Everything is better in Maui. The water, the mountains, even the trees—mammoth banyans and bendy palms—are more striking than elsewhere. Take, for example, Lahaina’s famous banyan: imported from India in 1873 when it was just 8 feet tall, it now swallows an entire city block and rises 60-plus feet above the nearby harbor. No wonder everyone wants a photo.
Lahaina itself is the perfect day trip from the island’s more insular (though luxurious) resorts. While you’ll find bars, souvenir shops and art galleries, a stroll down Front Street will also take you to historic stops like the stone, two-story U.S. Seamen’s Hospital (1833), along the Lahaina Historic Trail (lahainarestoration.org). Commissioned by the king (Lahaina was the capital of the Hawaiian Kingdom in the early 19th century), it once catered to sailors as a shop and inn and was a place where the king could “indulge in activities not condoned by the missionaries.”
Lahaina was a whaling village in the mid-1800s, and you might still see a humpback in the area—if you miss spotting one on your whale-watching tour, you will have plenty of champagne to drown your disappointment (yes, most tours include champagne). Before you hit other parts of the island, make time for a laid-back lunch at Maui Brewing Co. (4405 Honoapiilani Hwy, 808-669-3474, mauibrewingco.com) and pick up a six-pack of Big Swell IPA or Coconut Porter on your way out.
About 10 minutes from Lahaina are Ka’anapali and Kapalua, two of the island’s popular resort areas, with all of the upscale lodging options you can imagine, from the Ritz to the Westin. Rent a car and drive east to the beautiful, isolated town of Hana, being sure to stop at the Honalua Store (502 Office Rd, 808.665.9105, honoluastore.com) for picnic supplies. Order from the window inside and get local favorite, Saimin—saimin noodles with soup, topped with fish cake, eggs, Spam—yes, Spam—and green onions.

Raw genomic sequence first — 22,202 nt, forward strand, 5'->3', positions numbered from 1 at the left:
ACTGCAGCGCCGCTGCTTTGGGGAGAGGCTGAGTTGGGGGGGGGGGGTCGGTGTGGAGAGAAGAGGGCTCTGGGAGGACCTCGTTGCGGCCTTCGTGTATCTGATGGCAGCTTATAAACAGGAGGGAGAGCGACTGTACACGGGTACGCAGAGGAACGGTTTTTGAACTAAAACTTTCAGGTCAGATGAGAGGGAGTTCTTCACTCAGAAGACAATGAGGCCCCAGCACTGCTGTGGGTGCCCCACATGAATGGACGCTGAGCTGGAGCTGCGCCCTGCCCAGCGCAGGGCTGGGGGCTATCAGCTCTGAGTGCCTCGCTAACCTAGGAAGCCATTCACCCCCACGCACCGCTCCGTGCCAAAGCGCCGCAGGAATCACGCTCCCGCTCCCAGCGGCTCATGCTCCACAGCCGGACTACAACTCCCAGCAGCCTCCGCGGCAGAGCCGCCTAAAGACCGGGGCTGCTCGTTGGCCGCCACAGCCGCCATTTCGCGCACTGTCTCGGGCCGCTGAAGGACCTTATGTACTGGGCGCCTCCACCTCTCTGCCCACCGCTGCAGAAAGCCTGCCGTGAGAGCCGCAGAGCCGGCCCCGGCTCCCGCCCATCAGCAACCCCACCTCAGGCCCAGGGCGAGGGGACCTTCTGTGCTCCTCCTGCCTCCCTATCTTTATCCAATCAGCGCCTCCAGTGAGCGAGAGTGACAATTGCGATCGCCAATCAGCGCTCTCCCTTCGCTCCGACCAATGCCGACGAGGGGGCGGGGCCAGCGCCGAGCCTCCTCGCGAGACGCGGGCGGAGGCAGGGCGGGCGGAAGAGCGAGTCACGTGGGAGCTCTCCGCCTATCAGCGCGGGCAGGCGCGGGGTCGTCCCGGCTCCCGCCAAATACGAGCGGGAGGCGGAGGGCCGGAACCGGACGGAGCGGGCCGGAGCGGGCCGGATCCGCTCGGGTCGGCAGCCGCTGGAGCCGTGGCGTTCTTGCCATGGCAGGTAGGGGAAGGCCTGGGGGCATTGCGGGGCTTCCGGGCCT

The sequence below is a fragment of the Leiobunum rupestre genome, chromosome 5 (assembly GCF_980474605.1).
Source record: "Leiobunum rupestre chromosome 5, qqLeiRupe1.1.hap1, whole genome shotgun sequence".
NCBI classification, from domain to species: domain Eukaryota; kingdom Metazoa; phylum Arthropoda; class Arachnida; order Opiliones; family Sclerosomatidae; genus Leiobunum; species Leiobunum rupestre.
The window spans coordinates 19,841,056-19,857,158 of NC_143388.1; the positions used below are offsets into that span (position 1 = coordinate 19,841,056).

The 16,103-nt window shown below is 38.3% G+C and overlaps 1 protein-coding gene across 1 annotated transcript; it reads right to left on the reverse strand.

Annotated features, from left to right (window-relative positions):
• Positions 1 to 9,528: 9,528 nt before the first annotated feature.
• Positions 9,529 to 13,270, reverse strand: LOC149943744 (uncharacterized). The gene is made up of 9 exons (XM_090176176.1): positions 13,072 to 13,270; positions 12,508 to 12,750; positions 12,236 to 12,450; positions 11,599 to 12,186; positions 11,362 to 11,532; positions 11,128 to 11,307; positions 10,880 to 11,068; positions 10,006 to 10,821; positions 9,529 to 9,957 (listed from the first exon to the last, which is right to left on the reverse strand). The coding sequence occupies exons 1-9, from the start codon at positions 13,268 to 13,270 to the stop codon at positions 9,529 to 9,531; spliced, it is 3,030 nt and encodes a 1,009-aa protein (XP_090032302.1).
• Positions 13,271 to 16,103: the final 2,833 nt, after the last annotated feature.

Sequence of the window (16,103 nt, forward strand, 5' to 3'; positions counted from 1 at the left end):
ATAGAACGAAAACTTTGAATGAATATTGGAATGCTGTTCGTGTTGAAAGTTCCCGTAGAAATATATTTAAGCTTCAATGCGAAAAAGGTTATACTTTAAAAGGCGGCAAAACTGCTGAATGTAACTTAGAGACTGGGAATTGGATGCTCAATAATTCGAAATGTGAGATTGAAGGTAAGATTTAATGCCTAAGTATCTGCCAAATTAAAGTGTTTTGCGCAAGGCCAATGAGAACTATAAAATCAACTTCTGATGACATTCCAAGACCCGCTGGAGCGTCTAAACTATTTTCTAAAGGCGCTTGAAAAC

The drive from Lahaina to Hana takes roughly three hours along winding, steep roads—with a serious lack of guardrails. Allow for more time so you can do it slowly, stopping along the way to ogle waterfalls and refuel at food trucks.
Just 20 minutes north of Kahului Airport, you'll reach Ho'okipa Beach, a haven for windsurfers. Travel east and you'll eventually come upon Haleakala National Park and Haleakala Crater (nps.gov/hale), home to Maui’s highest peak (10,023 feet above sea level). The visitor center recently underwent renovations and was set to re-open in December.
At the park’s edge, you’ll find a lush path to the pools of Ohe’o (nps.gov/hale). Step carefully across wet rocks and climb into one of the many tiered pools (they look like giant stairs) for a dip. Ten miles farther and you’ve reached Hana at last. It’s the end of the road, population 1,200—an unspoiled Hawaiian oasis complete with a black-sand beach, verdant green hills and a local community virtually untouched by the development found elsewhere in Hawaii. Aloha. This is bliss.